Which ever way emergency staff are rostered, in-house pool, agency, direct or on-line, the main concern of residents and their families is the competency, motivation and dedication of casual staff to ensure residents receive meaningful quality of life care. and that their families are recognised, respected and engaged.
Families see casual staff as both good and not-so-good. They see them as both "much better than permanent staff" and as "just being there and/or questionable".
Permanent staff also see casual staff as both good and not so good. Casual staff are almost always blamed when things go wrong - like clothing or medication mixed up. They are directed to do things permanent staff are not keen to do - Medical and dental appointments are favourites to get casuals to do, and is one of the main reasons for "CHAP" (Comprehensive Health Assessment Program).
House supervisors often see casuals as a golden opportunity to get those things done, which permanent staff seem reluctant.
Many casual staff will not take permanent, or pseudo permanent positions, as they attempt to avoid becoming involved in house politics.
Many casuals really want to do good work, but are frequently restricted by peer pressure and lore to maintain the basic minder care status-quo. This is compounded by permanent staff who infer, "We are not paid to direct or help casual staff - They are paid more than us!"
Families and CSOs may find some of the DHS rules for casuals enlightening!
"Casual staff may be required to sleep-over at a SSA home. In accordance with DHS Policy and Code of Conduct, staff must not consume alcohol, or any other substance which will affect their ability to carry out their duties. This includes drugs or medication such as sleeping pills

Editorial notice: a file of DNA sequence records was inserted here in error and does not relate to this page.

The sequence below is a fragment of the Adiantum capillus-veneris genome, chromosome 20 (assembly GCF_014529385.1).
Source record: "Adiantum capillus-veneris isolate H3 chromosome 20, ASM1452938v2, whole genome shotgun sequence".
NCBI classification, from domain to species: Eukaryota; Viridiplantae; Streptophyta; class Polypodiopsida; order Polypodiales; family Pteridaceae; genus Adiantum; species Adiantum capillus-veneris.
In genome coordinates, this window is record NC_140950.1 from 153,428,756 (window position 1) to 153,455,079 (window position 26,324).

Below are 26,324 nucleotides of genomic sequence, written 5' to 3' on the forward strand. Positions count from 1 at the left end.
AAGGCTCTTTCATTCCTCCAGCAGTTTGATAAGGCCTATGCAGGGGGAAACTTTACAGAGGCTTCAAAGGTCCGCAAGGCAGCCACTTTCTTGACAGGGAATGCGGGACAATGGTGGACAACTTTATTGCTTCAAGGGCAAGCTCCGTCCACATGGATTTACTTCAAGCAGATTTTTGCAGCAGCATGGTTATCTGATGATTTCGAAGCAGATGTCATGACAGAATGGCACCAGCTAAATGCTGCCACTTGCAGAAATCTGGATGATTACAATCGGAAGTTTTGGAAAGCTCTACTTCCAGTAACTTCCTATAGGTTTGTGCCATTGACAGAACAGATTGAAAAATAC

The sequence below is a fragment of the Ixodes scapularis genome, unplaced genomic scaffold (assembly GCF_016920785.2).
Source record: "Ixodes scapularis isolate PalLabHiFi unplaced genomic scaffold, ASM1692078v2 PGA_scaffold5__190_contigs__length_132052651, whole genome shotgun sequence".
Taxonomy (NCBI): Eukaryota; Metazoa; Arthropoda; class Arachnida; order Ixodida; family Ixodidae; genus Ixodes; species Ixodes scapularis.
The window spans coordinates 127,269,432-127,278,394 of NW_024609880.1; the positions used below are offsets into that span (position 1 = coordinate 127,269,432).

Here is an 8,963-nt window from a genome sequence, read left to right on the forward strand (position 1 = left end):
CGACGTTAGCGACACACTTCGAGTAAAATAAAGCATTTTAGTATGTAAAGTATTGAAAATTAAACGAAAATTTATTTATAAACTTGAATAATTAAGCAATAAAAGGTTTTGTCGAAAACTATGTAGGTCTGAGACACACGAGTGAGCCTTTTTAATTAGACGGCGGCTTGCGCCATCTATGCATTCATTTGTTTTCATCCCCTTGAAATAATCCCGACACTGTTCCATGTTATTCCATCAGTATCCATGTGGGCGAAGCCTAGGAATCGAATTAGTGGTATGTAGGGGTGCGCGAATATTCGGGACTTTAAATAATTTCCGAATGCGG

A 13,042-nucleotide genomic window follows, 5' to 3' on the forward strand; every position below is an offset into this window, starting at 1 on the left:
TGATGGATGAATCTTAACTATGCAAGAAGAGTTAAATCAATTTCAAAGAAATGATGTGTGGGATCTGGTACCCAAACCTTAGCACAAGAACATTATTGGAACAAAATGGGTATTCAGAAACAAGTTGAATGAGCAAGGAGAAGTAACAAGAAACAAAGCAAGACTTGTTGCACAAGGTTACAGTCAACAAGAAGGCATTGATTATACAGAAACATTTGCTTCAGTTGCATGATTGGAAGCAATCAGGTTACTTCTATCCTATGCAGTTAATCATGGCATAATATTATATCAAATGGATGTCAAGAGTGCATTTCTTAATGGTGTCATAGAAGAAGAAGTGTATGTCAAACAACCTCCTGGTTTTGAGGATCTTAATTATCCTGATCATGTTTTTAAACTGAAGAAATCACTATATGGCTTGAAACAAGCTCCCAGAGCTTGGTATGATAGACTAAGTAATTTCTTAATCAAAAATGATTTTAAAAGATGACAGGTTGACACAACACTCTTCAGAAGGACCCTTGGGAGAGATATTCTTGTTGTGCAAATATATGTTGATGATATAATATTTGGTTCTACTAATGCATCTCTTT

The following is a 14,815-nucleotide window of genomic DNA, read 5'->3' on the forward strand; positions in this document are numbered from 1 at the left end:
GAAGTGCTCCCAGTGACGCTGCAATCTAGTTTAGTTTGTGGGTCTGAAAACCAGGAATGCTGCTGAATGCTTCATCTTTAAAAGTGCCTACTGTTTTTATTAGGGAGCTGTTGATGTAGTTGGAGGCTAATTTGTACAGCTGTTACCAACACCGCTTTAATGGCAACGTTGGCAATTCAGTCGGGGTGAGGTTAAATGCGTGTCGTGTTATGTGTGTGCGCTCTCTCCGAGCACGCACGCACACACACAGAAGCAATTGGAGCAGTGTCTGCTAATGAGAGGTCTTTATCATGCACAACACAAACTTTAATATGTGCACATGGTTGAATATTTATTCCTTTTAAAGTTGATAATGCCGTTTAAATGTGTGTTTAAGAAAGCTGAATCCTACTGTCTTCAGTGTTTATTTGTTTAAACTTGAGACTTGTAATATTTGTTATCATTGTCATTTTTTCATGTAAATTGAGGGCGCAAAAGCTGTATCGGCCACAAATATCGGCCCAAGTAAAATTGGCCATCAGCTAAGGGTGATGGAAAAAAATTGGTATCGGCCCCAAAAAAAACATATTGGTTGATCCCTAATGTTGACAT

Depending on the circumstances, if a staff member is not able to be easily awaken whilst on sleep-over duty, they may be held responsible if any harm occurs to clients or there is damage to property.
If staff have a medical condition which would impede on their ability to carry out a sleepover they must notify their SRO.
Staff Must Remain at the house during the period of the sleep-over."
We feel confident that most families, and the general community, will view the above as providing them with little confidence of service quality for those in our community with limited capacity - those with intellectual or multiple disability. Being a further illustration of this government department's failure to properly manage its services to ensure all residents receive meaningful quality of life care within its active support guidelines (see below) and other material
Given casual staff are paid more than permanent staff - Work value expectations should be set, monitored and maintained that these staff shall act, and be equally responsible as similar nursing staff. And, that permanent staff be responsible for ensuring casual staff are properly supported and directed, especially during their initial times at the house.